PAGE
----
Agrochemical control of plant water use via engineered abscisic acid receptors
Park et al. Nature, February 2015.
A recent breakthrough study reported that scientists successfully engineered drought-tolerant plants by adding a new piece of DNA to their genomes. Crops and many types of plants are increasingly challenged by hostile environmental conditions such as globally warming temperatures and diminishing water sources. Plants have very small openings called “stomata” that let carbon dioxide in and oxygen out. Each stoma is surrounded by two guard cells that control opening and closing using osmotic pressure. During daytime, the stomata lets plants allow carbon dioxide in and oxygen out. Since the air around the leaves is often drier than inside, water molecules also move out through the stomata – a process called transpiration. Under the stress of drought, plants produce a hormone called abscisic acid (ABA). When ABA is released, it makes guard cells close the stomata and in turn keeps the plant from losing the water. Scientists previously thought that if they could spray ABA on a whole field, plants would survive a drought. However, since ABA is very expensive and highly sensitive to light, this strategy never became an option. Then, scientists decided to take the commonly used fungicide mandipropamid and genetically engineered the plants to respond to mandipropamid as if it were ABA. By adding a new piece of DNA into genomes, plants ended up having slightly different ABA receptors, which can be efficiently activated by mandipropamid. Researchers tried this approach on two different plants: tomatoes and Arabidopsis. When mandipropamid was sprayed, genetically engineered plants stopped transpiration, and hence were able to survive for 12 days without water. The next challenge is to test this strategy in real world crops. This approach potentially opens new avenues for crop improvement that could highly benefit a growing world population.
Injectable, spontaneously assembling, inorganic scaffolds modulate immune cells in vivo and increase vaccine efficacy
Kim J et al. Nature Biotechnology, December 2014.
Cancer is a devastating disease. The World Health Organization (WHO) predicts that global cancer incidence rates will grow by nearly 60% to 22 million cases per year over the next two decades. The effective cure for cancer has not been developed yet, mostly due to its ability to escape the body's immune system. Unlike infectious reagents like bacteria and viruses, cancer cells are actually our own cells that are broken and misplaced; they cause trouble as they grow. Scientists have been trying hard to develop vaccines that activate the immune system to recognize tumor cells as foreign and attack them. In a recent study, scientists reported that they designed a “3D vaccine” to effectively provoke the immune system to fight cancer. The 3D vaccine is composed of many microsized, porous silica rods submersed in liquid, where any combination of tumor antigens and immune-stimulating reagents can be loaded into. Once the 3D vaccine is injected under the skin, it forms into a dime-sized scaffold that creates an "infection-mimicking microenvironment.” The scaffold then attracts the dendritic cells that patrol the body for harmful pathogens. When the scaffold was tested in mice, it showed over a 90% survival rate in animals that would normally die from lymphoma within 25 days. Further analyses in mice showed that the 3D vaccine can recruit, house, and manipulate immune cells to initiate a powerful immune response against cancer. As much as the discovery is promising, one should keep in mind that much more evidence will be required to establish 3D vaccines as a feasible way of combating human cancer.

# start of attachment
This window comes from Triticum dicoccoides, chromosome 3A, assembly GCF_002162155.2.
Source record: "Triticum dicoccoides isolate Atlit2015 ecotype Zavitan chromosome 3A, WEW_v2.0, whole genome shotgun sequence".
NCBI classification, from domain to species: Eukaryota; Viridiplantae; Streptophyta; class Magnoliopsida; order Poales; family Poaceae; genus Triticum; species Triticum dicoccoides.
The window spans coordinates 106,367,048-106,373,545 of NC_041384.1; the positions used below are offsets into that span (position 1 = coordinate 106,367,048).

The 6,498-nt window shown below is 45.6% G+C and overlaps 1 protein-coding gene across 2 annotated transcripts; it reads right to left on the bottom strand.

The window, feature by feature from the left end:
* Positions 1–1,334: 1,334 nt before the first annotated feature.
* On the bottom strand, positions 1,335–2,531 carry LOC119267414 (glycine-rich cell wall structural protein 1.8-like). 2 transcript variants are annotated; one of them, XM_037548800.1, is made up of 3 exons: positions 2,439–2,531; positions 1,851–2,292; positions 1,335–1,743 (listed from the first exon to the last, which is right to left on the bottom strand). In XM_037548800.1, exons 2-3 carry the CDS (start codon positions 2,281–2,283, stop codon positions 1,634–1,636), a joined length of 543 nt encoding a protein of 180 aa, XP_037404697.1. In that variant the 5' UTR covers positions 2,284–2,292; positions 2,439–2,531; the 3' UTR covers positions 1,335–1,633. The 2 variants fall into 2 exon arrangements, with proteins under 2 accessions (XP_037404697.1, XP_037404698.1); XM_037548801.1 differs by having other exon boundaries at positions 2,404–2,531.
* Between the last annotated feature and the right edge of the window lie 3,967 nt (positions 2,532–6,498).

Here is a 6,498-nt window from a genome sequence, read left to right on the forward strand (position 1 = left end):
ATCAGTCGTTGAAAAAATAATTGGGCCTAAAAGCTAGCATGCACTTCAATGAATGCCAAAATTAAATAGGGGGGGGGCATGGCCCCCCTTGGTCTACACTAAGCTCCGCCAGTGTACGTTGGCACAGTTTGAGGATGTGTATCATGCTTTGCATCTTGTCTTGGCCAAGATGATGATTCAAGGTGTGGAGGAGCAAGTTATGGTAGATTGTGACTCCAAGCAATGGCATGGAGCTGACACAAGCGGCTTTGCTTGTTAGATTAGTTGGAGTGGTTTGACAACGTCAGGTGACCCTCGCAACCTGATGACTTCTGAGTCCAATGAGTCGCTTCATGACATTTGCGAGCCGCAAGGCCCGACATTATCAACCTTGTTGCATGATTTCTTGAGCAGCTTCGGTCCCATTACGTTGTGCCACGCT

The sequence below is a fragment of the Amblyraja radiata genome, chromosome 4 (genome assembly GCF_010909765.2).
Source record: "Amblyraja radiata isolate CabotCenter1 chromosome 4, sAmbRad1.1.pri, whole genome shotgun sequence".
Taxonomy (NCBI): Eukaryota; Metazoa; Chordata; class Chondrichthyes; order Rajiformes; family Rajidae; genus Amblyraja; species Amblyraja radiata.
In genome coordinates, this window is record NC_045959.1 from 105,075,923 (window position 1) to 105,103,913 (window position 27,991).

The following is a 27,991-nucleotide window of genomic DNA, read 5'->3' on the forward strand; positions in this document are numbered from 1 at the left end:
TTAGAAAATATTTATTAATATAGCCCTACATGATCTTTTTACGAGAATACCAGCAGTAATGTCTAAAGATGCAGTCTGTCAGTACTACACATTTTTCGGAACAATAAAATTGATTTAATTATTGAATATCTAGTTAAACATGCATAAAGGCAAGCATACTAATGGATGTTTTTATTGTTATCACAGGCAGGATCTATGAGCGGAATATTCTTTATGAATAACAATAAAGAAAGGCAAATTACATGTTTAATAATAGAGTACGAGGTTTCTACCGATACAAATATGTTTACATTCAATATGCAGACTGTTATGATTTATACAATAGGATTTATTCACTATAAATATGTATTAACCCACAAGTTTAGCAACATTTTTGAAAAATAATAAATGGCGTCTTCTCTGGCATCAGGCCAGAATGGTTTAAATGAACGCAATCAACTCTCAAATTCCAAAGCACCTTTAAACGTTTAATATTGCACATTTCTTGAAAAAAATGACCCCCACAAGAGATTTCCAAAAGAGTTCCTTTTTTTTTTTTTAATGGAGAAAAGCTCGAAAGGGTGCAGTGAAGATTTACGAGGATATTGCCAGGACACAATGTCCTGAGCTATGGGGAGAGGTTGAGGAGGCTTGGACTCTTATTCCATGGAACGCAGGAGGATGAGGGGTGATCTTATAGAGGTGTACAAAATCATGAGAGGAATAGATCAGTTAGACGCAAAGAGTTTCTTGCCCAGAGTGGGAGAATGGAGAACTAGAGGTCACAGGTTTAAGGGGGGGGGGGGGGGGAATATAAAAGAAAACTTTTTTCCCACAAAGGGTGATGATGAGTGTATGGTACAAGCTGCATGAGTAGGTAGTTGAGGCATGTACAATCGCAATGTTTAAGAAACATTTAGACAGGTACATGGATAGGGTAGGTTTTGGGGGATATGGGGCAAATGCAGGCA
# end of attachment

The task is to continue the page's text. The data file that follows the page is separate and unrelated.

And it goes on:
Cigarette smoking and thinning of the brain’s cortex
Karama S et al. Molecular Psychiatry, February 2015.
Smoking is regarded as the single most preventable cause of disease, disability, and death. Past studies strongly linked smoking to cancer and lung diseases. A recent study now shows that smokers have a thinner brain cortex than non-smokers. The cortex is the outer brain layer in which critical cognitive functions such as memory, language, and perception take place. It is well known that the cortex becomes thinner with normal aging and cortical thinning is associated with cognitive decline and dementia. The study found that smoking accelerates this thinning process. Researchers analyzed brain MRI scans of 244 males and 260 females with an average age of 73, around half of whom were former or current smokers. Participants who had given up smoking for the longest time had a thicker cortex compared with those who had given up recently. Researchers cautiously suggest that the cortex might regain some thickness once smokers quit but the recovery is very slow and incomplete. For example, heavy smokers who had quit more than 25 years before still had a thinner cortex.